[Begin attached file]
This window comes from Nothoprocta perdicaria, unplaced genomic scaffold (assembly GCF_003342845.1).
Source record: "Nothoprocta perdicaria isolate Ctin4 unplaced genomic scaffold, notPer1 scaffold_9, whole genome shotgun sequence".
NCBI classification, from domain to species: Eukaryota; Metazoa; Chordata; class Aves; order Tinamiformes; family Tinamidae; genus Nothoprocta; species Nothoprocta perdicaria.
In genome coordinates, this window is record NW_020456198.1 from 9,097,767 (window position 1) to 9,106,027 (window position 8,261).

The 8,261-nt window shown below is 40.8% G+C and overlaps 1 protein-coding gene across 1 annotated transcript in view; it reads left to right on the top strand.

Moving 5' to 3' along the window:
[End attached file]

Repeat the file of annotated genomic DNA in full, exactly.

This window comes from Nothoprocta perdicaria, unplaced genomic scaffold (assembly GCF_003342845.1).
Source record: "Nothoprocta perdicaria isolate Ctin4 unplaced genomic scaffold, notPer1 scaffold_9, whole genome shotgun sequence".
NCBI classification, from domain to species: Eukaryota; Metazoa; Chordata; class Aves; order Tinamiformes; family Tinamidae; genus Nothoprocta; species Nothoprocta perdicaria.
In genome coordinates, this window is record NW_020456198.1 from 9,097,767 (window position 1) to 9,106,027 (window position 8,261).

The 8,261-nt window shown below is 40.8% G+C and overlaps 1 protein-coding gene across 1 annotated transcript in view; it reads left to right on the top strand.

Moving 5' to 3' along the window: